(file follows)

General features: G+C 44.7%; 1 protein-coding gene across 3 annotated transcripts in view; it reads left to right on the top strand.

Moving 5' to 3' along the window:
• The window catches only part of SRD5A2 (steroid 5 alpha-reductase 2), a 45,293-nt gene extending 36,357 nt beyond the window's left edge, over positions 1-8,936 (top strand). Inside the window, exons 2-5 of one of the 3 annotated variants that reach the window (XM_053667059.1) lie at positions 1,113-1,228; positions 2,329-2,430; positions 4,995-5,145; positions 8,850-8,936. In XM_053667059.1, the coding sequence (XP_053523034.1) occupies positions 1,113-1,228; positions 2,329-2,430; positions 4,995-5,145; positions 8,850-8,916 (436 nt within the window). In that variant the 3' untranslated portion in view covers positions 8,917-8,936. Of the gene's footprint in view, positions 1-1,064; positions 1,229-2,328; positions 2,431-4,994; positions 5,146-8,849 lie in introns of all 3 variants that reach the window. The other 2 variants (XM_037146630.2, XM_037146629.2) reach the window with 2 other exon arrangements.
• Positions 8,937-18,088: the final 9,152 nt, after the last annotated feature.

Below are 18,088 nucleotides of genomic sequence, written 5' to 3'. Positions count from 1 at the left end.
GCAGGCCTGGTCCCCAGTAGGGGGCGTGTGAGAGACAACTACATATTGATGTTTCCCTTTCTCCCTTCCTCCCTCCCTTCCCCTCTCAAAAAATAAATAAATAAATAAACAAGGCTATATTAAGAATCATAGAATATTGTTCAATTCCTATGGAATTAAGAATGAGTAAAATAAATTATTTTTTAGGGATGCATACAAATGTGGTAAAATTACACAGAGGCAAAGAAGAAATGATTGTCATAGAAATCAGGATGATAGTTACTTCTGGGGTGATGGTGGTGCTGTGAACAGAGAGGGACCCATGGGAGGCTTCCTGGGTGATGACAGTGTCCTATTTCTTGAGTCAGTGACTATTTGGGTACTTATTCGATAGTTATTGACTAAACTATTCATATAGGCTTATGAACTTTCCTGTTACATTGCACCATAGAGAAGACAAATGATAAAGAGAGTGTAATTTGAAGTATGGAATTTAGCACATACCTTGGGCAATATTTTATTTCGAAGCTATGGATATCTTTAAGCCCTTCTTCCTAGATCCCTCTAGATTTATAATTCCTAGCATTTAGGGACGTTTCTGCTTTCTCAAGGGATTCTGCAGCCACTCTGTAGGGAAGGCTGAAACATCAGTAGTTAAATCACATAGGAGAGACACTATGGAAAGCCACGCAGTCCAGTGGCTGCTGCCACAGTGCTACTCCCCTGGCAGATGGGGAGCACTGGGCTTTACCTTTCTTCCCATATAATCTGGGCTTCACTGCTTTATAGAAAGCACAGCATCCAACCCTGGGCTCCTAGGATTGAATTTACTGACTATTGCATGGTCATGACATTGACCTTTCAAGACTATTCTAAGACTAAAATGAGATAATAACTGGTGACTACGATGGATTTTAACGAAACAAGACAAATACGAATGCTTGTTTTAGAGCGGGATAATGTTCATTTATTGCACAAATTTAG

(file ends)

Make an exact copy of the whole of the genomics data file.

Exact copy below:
General features: G+C 44.7%; 1 protein-coding gene across 3 annotated transcripts in view; it reads left to right on the top strand.

Moving 5' to 3' along the window:
• The window catches only part of SRD5A2 (steroid 5 alpha-reductase 2), a 45,293-nt gene extending 36,357 nt beyond the window's left edge, over positions 1-8,936 (top strand). Inside the window, exons 2-5 of one of the 3 annotated variants that reach the window (XM_053667059.1) lie at positions 1,113-1,228; positions 2,329-2,430; positions 4,995-5,145; positions 8,850-8,936. In XM_053667059.1, the coding sequence (XP_053523034.1) occupies positions 1,113-1,228; positions 2,329-2,430; positions 4,995-5,145; positions 8,850-8,916 (436 nt within the window). In that variant the 3' untranslated portion in view covers positions 8,917-8,936. Of the gene's footprint in view, positions 1-1,064; positions 1,229-2,328; positions 2,431-4,994; positions 5,146-8,849 lie in introns of all 3 variants that reach the window. The other 2 variants (XM_037146630.2, XM_037146629.2) reach the window with 2 other exon arrangements.
• Positions 8,937-18,088: the final 9,152 nt, after the last annotated feature.

Below are 18,088 nucleotides of genomic sequence, written 5' to 3'. Positions count from 1 at the left end.
GCAGGCCTGGTCCCCAGTAGGGGGCGTGTGAGAGACAACTACATATTGATGTTTCCCTTTCTCCCTTCCTCCCTCCCTTCCCCTCTCAAAAAATAAATAAATAAATAAACAAGGCTATATTAAGAATCATAGAATATTGTTCAATTCCTATGGAATTAAGAATGAGTAAAATAAATTATTTTTTAGGGATGCATACAAATGTGGTAAAATTACACAGAGGCAAAGAAGAAATGATTGTCATAGAAATCAGGATGATAGTTACTTCTGGGGTGATGGTGGTGCTGTGAACAGAGAGGGACCCATGGGAGGCTTCCTGGGTGATGACAGTGTCCTATTTCTTGAGTCAGTGACTATTTGGGTACTTATTCGATAGTTATTGACTAAACTATTCATATAGGCTTATGAACTTTCCTGTTACATTGCACCATAGAGAAGACAAATGATAAAGAGAGTGTAATTTGAAGTATGGAATTTAGCACATACCTTGGGCAATATTTTATTTCGAAGCTATGGATATCTTTAAGCCCTTCTTCCTAGATCCCTCTAGATTTATAATTCCTAGCATTTAGGGACGTTTCTGCTTTCTCAAGGGATTCTGCAGCCACTCTGTAGGGAAGGCTGAAACATCAGTAGTTAAATCACATAGGAGAGACACTATGGAAAGCCACGCAGTCCAGTGGCTGCTGCCACAGTGCTACTCCCCTGGCAGATGGGGAGCACTGGGCTTTACCTTTCTTCCCATATAATCTGGGCTTCACTGCTTTATAGAAAGCACAGCATCCAACCCTGGGCTCCTAGGATTGAATTTACTGACTATTGCATGGTCATGACATTGACCTTTCAAGACTATTCTAAGACTAAAATGAGATAATAACTGGTGACTACGATGGATTTTAACGAAACAAGACAAATACGAATGCTTGTTTTAGAGCGGGATAATGTTCATTTATTGCACAAATTTAG